August 22, 2010

Corporal Punishment in Schools

I received a note from a blog follower who read my recent post on exerting parental authority. She asked my views on the matter of corporal punishment in schools. This issue gained national attention this summer when congressional representative Carolyn McCarthy introduced in Congress the “Ending Corporal Punishment in Schools Act.” It seeks to ban corporal punishment in public and private schools that receive federal funding or services. 
My view is that corporal punishment in all schools should be banned. The role of schools is to educate children and to reinforce the good social behavior that children should be learning at home. Students unacceptable behavior in school, verbal or physical, should first, of course, be dealt with by counseling and other measures. All such actions should involve the parents. If this fails to bring about the necessary changes in behavior, schools should exert their authority with steps that escalate, including suspension and finally expulsion. 
It is the duty and responsibility of parents to control their children’s egregious behavior, not an organization acting in their stead. As I noted in my previous blog, Reich tells us that neurotic behavior forces authoritarian measures. When parents fail to exert such control, the burden shifts to school personnel putting them in the role of disciplinarian.  
If a minor has committed a criminal act, it should be addressed through the juvenile justice system. Terroristic threats, just as assaults, whether they are made by children or adults, in or out of school, are crimes and should be dealt with as such. 
Children in school who conduct themselves appropriately, as well their teachers, have the right to live without fear and be protected from verbal or physical assault. For this reason, educators should have recourse to send children to special schools if they will not, or cannot, control their behavior.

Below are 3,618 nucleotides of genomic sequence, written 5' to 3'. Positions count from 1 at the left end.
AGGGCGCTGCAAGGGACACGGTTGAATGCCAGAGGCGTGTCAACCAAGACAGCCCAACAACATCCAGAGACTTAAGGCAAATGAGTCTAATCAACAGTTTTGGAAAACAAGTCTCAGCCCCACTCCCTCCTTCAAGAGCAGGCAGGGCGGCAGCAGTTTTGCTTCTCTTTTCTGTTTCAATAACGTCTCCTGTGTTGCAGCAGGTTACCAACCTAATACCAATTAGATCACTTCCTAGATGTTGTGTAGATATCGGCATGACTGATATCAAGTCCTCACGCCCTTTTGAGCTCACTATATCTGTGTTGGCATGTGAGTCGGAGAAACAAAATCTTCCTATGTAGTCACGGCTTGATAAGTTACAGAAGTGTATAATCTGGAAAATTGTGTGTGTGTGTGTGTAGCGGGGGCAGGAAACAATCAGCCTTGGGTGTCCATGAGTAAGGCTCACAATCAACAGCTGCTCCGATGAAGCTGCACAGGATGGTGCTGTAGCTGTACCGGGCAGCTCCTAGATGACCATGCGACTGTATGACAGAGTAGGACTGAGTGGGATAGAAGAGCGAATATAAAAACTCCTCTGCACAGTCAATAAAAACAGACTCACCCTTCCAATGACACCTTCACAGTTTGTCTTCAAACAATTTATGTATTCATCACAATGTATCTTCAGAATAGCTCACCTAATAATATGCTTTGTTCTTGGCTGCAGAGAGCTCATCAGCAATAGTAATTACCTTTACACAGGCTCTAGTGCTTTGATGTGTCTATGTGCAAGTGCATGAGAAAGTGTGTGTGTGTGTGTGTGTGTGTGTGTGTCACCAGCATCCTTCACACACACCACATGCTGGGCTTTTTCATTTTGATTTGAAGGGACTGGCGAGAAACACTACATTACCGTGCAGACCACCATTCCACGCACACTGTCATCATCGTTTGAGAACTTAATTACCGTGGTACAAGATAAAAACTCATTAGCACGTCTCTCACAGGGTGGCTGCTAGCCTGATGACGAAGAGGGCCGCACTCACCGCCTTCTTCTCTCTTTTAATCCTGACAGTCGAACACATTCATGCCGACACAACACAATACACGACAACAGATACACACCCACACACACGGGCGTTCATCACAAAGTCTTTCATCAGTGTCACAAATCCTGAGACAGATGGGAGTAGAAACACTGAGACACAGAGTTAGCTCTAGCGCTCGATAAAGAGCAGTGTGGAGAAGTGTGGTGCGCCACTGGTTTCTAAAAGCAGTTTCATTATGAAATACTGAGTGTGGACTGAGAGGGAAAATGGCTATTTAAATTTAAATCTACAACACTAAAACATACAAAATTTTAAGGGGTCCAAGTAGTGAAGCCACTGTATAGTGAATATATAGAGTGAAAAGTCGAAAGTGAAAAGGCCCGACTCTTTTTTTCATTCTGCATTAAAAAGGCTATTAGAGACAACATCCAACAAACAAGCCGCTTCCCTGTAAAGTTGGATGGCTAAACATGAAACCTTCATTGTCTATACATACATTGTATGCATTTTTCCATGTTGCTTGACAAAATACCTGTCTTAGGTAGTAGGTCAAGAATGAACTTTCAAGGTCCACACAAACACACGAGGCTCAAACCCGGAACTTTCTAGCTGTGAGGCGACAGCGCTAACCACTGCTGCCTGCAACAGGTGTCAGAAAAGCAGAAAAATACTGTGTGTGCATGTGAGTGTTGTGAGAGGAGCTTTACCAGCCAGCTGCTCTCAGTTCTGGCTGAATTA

As for the parents of a child who refuses all efforts at control, they must look to themselves to see what they did or did not do that has brought the situation to such a sorry state. Unfortunately, many children in the school system do not have parents who are capable of such insight. Children are not born a “bad seed.” They become disobedient because their upbringing was not what it should have been.  
Reich states in Children of the Future that “all disciplinary measures are due to helplessness and ignorance of how to proceed rationally.” (Emphasis in original.) Corporal punishment in schools, as well as at home, is yet another example of the consequences of armoring, which affects the individual, the family, and all institutions of society. So long as the focus remains on what to do as a result of improper parenting, we will forever be hacking at the branches rather than going to the root of the problem--man’s armored state.

1 comment:

Thomas Wind said...

As a child psychiatrist, I could not agree with you more.
Dr. Wind
Media, PA

Psychiatric Orgone Therapy